One of the most pressing challenges that urban ecology is to face, yet uniquely equipped to tackle, is inclusivity: both access to, as well as participation in, cutting-edge science. However, many of us are not professionally trained in socio-cultural theory, and the lack of shared cultural experiences can sometimes act as an obstacle to community engagement. Deconstructing this barrier requires that we integrate diverse voices into the scientific narrative of cities, both in the broader community and within our own scientific community. In his talk, Dr. Christopher Schell will discuss how ecological and evolutionary processes are fundamentally intertwined with human societies, and how transdisciplinary integration of human and natural systems is an organic pathway to achieve inclusivity and sustainability in the natural sciences. Moreover, he will intentionally pinpoint the emergent synergies among socio-cultural principles and urban ecology to highlight the role of human structures in shaping nature. Through this interdisciplinary exercise, he hopes to highlight a framework in the service of bolstering authentic and inclusive community engagement.
About Dr. Chris Schell:
Dr. Chris Schell is an urban ecologist whose research integrates evolutionary theory with ecological application to disentangle the processes accentuating human-carnivore conflict. Specifically, Chris’ interests lie in understanding the physiological mechanisms and anthropogenic drivers that bolster may contribute to fearless behavior in urban carnivores. His research is uniquely tied to the community: urban ecology is inherently a synergy of anthropogenic forces and natural processes. Hence, he often works closely with nondominant communities (e.g. ethnic and racial minorities), wildlife managers, cultural institutions, and philanthropic organizations to help foster mutually enriching relationships among people and wildlife. Concurrently, he strives to increase representation and affect positive change in STEM.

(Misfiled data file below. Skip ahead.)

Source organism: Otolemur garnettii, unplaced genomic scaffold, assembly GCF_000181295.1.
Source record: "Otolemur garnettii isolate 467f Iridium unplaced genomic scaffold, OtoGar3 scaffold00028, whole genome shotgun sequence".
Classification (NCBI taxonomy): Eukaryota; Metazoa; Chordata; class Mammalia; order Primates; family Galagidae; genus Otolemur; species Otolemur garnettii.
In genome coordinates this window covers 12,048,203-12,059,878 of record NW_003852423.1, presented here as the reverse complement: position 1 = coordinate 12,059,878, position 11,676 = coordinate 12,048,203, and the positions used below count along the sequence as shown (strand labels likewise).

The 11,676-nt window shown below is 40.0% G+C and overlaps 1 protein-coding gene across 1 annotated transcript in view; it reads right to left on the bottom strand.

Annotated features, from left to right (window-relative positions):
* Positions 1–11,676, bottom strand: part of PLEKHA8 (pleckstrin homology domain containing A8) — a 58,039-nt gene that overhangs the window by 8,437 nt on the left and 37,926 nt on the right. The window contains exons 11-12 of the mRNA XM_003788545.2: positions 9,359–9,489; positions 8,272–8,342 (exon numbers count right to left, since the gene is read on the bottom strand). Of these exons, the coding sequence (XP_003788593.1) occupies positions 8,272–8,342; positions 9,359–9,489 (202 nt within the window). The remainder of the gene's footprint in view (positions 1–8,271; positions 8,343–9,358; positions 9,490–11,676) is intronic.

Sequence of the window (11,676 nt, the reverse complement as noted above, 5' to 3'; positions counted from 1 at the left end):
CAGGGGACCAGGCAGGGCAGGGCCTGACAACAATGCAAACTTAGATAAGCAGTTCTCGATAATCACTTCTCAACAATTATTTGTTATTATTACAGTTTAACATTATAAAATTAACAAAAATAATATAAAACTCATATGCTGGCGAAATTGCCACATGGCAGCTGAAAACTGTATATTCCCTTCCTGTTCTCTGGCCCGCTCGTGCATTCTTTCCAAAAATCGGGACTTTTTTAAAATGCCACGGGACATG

Chris received his B.A. in Psychology from Columbia University (2009) and his masters and Ph.D in Evolutionary Biology from the University of Chicago (2015). Since joining the faculty in the School of Interdisciplinary Arts and Sciences at the University of Washington, Tacoma (2018), Chris has launched the Grit City Carnivore Project, a research collaborative among the Point Defiance Zoo & Aquarium and Metro Parks Tacoma to uncovering the patterns and processes by which wildlife are adapting to cities. Together with his collaborators, Chris works to connect local and national communities with wildlife while simultaneously working to uncover the mechanisms that drive urban adaptation in wildlife.